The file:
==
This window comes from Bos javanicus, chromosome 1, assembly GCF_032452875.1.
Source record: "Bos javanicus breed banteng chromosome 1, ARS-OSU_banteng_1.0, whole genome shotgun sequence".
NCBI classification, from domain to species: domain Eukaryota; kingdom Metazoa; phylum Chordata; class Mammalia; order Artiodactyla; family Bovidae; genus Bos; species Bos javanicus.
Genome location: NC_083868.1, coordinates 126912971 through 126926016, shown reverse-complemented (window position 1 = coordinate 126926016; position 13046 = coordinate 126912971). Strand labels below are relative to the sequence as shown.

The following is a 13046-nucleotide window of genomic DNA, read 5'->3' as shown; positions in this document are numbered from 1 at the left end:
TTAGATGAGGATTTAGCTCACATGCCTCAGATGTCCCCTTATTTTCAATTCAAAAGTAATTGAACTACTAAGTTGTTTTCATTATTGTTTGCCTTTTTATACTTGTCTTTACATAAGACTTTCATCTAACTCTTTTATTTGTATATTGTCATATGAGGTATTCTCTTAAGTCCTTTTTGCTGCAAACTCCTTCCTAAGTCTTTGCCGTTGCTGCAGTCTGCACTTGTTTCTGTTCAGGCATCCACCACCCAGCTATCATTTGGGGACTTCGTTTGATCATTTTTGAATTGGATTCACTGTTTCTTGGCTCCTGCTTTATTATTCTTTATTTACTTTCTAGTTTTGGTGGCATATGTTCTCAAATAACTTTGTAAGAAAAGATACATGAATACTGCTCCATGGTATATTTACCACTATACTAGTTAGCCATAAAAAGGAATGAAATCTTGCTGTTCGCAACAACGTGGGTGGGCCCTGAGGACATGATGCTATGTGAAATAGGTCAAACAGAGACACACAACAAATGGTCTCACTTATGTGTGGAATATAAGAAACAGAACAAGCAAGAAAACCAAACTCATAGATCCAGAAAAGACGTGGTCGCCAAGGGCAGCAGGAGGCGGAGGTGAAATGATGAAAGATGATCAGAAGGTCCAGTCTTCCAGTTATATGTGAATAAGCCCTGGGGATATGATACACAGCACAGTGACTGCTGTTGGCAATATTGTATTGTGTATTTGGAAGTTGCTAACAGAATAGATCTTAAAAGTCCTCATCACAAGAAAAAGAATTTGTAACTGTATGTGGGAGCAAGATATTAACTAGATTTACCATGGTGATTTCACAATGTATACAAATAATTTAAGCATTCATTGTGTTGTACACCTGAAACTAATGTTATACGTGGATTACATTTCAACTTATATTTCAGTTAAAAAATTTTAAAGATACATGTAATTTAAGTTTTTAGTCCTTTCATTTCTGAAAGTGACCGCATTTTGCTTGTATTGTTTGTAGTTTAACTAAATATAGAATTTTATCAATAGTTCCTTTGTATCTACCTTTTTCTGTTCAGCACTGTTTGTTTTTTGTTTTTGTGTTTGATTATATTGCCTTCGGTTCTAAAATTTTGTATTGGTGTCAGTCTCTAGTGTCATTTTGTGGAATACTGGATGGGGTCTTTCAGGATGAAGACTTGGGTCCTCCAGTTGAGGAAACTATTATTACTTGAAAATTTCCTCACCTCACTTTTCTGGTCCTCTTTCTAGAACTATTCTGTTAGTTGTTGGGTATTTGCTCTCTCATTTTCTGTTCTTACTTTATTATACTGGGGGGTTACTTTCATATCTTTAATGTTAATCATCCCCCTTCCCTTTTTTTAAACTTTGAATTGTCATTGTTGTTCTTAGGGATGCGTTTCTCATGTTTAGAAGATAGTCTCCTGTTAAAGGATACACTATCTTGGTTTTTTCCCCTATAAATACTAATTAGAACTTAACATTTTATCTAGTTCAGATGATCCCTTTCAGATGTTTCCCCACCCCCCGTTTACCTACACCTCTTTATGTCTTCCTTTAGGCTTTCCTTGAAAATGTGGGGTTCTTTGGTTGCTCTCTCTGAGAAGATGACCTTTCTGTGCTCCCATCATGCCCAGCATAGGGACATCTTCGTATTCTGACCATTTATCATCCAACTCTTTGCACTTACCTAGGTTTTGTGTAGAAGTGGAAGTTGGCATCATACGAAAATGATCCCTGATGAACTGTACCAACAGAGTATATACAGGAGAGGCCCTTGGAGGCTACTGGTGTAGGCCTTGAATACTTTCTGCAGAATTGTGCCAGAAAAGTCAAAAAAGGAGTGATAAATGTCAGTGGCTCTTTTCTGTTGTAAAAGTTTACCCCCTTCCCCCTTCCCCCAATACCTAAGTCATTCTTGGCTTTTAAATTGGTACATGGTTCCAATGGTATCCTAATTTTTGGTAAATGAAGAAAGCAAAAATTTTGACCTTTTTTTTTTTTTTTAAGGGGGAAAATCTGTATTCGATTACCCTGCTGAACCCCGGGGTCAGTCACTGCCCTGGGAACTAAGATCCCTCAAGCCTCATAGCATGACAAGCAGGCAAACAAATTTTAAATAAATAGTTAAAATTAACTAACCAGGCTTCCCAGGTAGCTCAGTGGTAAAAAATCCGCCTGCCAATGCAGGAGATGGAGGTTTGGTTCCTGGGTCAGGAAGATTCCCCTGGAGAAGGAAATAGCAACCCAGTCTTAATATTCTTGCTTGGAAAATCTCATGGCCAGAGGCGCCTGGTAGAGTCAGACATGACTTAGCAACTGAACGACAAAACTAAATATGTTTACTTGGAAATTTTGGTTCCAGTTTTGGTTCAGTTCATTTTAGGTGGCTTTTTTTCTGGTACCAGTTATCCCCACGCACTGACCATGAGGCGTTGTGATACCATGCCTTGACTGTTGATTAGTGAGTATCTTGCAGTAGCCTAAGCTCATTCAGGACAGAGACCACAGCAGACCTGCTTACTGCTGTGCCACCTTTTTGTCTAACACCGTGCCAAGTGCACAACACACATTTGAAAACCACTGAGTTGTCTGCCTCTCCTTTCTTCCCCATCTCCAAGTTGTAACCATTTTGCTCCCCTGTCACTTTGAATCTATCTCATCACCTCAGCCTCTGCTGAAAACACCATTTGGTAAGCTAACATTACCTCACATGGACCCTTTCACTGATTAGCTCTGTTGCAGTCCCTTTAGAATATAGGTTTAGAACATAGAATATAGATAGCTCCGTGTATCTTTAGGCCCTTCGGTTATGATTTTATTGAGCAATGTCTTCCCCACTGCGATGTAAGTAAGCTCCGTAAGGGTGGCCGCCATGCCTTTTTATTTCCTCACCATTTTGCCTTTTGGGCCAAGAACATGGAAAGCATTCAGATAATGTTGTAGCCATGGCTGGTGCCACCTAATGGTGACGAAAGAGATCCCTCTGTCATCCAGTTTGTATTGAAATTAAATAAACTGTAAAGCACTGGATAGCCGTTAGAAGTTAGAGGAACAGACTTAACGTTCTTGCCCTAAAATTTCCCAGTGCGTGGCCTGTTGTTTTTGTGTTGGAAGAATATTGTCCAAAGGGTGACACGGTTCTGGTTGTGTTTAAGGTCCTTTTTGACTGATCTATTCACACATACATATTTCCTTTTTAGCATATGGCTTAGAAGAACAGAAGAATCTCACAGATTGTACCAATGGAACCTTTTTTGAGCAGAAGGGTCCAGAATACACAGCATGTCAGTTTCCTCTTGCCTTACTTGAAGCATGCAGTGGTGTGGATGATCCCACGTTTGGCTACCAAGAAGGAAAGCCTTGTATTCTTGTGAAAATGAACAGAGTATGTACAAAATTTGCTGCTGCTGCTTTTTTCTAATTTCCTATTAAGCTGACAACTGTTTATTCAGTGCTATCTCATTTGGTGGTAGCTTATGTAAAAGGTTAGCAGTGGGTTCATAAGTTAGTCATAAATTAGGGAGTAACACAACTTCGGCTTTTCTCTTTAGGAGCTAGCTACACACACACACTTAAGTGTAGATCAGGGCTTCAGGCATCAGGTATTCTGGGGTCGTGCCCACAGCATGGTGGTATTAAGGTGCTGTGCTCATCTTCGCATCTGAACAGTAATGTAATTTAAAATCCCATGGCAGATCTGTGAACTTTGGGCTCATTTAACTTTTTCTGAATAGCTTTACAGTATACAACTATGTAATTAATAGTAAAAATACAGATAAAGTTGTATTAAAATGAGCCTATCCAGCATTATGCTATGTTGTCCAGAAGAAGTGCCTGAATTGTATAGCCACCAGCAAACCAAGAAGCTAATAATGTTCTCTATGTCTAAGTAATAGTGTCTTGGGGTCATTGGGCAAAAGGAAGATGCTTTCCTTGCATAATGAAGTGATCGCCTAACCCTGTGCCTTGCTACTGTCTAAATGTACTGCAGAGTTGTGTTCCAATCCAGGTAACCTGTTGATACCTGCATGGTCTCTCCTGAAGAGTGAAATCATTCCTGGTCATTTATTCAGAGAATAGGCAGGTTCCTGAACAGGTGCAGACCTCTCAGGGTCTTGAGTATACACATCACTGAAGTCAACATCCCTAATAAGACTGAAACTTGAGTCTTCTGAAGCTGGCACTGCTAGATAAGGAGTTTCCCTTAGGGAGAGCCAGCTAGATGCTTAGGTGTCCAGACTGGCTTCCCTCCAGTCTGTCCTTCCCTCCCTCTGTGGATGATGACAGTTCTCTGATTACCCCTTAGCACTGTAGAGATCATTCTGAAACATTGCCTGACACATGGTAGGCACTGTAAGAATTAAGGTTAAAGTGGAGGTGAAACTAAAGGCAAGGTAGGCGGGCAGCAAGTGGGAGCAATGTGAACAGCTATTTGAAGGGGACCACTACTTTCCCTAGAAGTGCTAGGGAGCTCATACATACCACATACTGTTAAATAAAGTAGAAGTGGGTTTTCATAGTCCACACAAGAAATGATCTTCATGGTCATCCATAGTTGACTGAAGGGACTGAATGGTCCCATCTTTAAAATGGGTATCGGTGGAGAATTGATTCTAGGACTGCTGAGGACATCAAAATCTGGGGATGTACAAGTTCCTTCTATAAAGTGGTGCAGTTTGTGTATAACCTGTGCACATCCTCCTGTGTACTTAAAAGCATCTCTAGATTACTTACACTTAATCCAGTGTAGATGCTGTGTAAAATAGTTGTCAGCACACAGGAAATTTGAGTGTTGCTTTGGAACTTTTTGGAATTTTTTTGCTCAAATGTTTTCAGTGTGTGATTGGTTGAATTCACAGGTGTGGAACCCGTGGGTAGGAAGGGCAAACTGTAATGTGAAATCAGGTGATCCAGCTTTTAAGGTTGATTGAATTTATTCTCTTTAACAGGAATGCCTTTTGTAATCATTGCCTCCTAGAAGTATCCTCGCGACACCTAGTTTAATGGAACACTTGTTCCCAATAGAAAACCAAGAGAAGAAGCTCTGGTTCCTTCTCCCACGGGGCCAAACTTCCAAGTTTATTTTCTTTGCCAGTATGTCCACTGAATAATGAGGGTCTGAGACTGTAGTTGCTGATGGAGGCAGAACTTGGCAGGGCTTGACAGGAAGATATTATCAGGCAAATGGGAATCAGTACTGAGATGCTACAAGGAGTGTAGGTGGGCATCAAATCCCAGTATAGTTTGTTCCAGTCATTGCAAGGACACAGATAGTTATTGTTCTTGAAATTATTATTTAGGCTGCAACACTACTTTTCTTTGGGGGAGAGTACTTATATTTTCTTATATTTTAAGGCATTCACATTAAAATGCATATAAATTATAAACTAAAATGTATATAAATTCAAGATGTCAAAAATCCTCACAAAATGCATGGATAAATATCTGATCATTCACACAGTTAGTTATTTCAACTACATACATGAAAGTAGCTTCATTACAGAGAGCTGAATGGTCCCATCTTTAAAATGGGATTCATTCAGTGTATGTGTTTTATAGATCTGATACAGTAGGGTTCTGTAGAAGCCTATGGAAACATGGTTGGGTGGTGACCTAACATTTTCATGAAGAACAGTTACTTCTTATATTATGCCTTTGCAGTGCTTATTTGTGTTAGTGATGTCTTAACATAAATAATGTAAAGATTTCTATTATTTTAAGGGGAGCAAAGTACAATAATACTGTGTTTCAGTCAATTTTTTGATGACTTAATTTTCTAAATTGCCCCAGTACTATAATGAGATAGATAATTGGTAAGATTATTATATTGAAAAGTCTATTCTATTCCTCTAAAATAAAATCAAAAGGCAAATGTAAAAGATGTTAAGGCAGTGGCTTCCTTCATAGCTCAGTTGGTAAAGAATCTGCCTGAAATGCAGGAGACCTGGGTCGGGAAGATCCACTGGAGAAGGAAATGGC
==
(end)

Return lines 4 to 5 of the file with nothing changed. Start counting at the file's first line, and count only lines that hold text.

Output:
Genome location: NC_083868.1, coordinates 126912971 through 126926016, shown reverse-complemented (window position 1 = coordinate 126926016; position 13046 = coordinate 126912971). Strand labels below are relative to the sequence as shown.

The following is a 13046-nucleotide window of genomic DNA, read 5'->3' as shown; positions in this document are numbered from 1 at the left end: